Land-Use Regulation and Fiscal Sustainability
Letter from ACT president Ben Ross, November 30, 2010
As is generally recognized, the difficult budgets of the past two years are more than a reflection of the economic cycle. As our county evolves into a more urban and more economically and socially diverse community, we must rethink our past practices in order to ensure the fiscal sustainability of the public services — transit among them — that Montgomery County residents depend on.
Land-use regulation is one of the central functions of our county government. That it affects the county budget is unquestionable. To be sure, this relationship is recognized when we talk about the tax revenue from development under new master plans. But far more important, in the long run, and far less discussed are the systemic fiscal impacts that are built into the way we regulate land use. The current rewriting of the zoning code gives us the means to address these impacts and move toward a more sustainable way of life, fiscally as well as environmentally. This is an opportunity that should not be missed.
Over the last 40 or 50 years, oversight of land use in our county has undergone a fundamental structural shift. We formerly had a system of zoning, in which tracts of land were classified for a single use and building was allowed if it fell within the limits of the zone. The sprawl land use mandated by single-use zoning has many grave defects, intolerable traffic congestion among them. Since the wedges and corridors plan was adopted decades ago, an expanding consensus of the county's residents has recognized the need for a different pattern of growth.
The obsolete and destructive system of single-use zoning has not been repealed, however; it remains on the books, encumbered with a maze of added rules that make it nearly a dead letter in practice. Most of the county's developable land is zoned for low-density development that is contrary to the goals and spirit of the county's master plans. The master plan is implemented through “alternate” methods of development that are theoretically optional but in practice mandatory, because landowners lose most of the value of their property if they build what the land is supposedly zoned for.
Under the “alternate” methods, the size and design of each building, along with “amenities” that the builder contributes to the community, must be approved by the Planning Board. The general use of this procedure has created a system of central administrative allocation, in which the design of every new building and a side-deal specifying the amenities are negotiated among the developer, Planning Board staff, and neighboring residents. This arrangement raises two overriding fiscal issues: allocation of the amenities among competing public needs, and adequacy of resources to administer the system of controls. In our current budget situation, such questions can no longer be ignored.
The system of central control has evolved gradually, with little consideration of fiscal issues and even less attention to underlying principles of economic theory and democratic governance. The original zoning system was based on an economic theory prevalent in the 1920s, which held that planning was needed to overcome the anarchy of competition. Herbert Hoover, who did much to popularize zoning and master plans, was a strong adherent of this outlook, but at the time it was widely shared across the political spectrum from extreme right to extreme left. Since then, much has been learned about planning, markets, and mixed economic structures that have features of both, but the evolution of land-use regulation has been largely isolated from progress in the understanding of economic institutions. Our system of development approvals is an economic system, and its dysfunctions are easier to understand if we look at it in that light.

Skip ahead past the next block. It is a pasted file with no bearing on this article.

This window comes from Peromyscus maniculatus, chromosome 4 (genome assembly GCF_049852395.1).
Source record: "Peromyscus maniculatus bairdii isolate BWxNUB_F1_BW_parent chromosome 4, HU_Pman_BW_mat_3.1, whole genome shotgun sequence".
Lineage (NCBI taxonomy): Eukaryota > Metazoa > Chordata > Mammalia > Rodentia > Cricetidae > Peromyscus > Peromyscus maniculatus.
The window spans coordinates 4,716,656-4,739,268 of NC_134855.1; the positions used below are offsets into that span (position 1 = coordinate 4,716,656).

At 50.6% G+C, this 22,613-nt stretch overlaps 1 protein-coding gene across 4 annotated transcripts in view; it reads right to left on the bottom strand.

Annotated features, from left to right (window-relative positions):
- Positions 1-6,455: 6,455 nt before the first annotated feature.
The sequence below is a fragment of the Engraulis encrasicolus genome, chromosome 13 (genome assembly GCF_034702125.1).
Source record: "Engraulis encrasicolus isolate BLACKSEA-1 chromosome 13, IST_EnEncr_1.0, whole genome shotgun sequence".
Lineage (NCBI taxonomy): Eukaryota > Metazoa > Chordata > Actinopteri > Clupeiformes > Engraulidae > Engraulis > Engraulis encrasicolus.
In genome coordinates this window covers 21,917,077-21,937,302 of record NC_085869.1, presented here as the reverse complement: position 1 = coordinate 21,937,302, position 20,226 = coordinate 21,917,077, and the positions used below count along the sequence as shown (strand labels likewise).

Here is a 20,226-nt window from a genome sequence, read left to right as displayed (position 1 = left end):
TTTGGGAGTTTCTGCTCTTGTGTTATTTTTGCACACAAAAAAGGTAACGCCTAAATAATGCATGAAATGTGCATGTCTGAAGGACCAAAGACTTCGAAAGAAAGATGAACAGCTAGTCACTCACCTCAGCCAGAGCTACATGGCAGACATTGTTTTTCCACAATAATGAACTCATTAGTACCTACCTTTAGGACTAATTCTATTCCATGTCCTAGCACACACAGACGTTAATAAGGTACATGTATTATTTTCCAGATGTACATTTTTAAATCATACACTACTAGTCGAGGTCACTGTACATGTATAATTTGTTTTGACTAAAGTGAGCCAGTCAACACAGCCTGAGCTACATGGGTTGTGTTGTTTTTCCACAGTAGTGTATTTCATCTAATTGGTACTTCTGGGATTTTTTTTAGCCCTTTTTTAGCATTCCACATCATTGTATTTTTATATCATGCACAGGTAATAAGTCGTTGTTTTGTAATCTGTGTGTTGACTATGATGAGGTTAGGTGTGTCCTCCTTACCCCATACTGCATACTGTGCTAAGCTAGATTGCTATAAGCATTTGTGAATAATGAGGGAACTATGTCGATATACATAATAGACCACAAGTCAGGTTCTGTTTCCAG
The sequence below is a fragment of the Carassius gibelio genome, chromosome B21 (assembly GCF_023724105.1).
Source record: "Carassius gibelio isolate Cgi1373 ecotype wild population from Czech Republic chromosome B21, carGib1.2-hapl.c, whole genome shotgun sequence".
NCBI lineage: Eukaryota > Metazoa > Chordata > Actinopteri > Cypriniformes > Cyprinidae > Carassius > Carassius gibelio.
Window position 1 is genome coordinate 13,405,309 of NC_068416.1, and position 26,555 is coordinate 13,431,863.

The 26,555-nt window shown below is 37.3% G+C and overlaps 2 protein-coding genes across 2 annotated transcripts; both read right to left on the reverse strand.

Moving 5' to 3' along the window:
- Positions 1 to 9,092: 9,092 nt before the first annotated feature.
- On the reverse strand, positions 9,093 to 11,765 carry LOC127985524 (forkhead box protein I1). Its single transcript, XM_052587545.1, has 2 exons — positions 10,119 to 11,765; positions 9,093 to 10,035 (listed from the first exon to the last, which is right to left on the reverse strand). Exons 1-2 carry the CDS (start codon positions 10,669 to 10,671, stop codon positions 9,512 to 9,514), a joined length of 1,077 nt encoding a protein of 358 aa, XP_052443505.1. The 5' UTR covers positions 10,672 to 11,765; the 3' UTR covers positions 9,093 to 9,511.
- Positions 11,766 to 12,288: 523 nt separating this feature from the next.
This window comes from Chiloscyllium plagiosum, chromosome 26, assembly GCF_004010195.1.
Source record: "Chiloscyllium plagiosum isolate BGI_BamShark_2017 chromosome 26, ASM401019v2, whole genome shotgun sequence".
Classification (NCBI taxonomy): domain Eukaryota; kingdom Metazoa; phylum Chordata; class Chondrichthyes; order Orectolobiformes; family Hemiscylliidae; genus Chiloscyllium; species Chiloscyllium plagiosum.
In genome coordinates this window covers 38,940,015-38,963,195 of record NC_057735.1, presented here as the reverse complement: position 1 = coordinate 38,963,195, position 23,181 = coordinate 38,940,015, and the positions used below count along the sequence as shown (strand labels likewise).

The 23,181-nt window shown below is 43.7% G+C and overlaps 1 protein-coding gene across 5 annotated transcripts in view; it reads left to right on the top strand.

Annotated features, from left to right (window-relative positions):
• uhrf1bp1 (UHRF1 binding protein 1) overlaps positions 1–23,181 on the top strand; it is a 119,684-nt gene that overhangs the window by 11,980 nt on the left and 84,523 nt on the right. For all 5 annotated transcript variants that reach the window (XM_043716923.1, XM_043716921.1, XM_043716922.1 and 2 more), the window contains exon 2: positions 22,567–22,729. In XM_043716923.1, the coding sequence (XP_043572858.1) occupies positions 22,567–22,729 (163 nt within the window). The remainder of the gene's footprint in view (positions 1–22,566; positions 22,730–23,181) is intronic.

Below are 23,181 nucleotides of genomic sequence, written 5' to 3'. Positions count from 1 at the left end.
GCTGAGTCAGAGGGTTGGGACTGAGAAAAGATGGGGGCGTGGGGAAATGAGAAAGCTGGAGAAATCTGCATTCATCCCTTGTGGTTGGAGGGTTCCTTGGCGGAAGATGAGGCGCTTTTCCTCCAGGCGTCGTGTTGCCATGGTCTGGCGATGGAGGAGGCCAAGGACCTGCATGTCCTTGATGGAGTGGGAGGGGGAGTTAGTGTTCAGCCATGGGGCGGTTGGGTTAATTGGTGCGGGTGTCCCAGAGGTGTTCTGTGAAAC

The amenities provided by builders are, from an economic point of view, a form of taxation, yet there is no mechanism for systematic allocation of the tax revenue. When the Planning Board approves an amenity, the amount of required expenditure is rarely specified. As a result, there are no statistics on the overall amount of money that is spent on amenities, but there is little doubt that it is large.
Spending decisions on amenities are made by negotiations between a developer, whose main interest is getting approval as quickly and cheaply as possible, and the immediate neighbors of the project. The planning board and its staff typically rubber-stamp any agreement between developers and objecting neighbors. The effect is to disenfranchise the vast majority of county residents — everyone who doesn't live nearby, and even nearby residents who support the project on its own merits. Self-interested decision-making by small groups leads inevitably to misallocation of resources. The wishes of immediate neighbors can even be directly antagonistic to the interests of the county as a whole — for example, developers are sometimes required to install walls and plantings for the purpose of obstructing pedestrian access to their projects.
This method of allocating public resources is undemocratic, and over the long term it is not sustainable. The county's future fiscal challenges require the surplus captured from land development to be shown in the budget so that spending decisions can be made democratically. This can be done if the current system of in-kind amenities is replaced with a cash tax payment, yielding revenue that the county can allocate in its budget.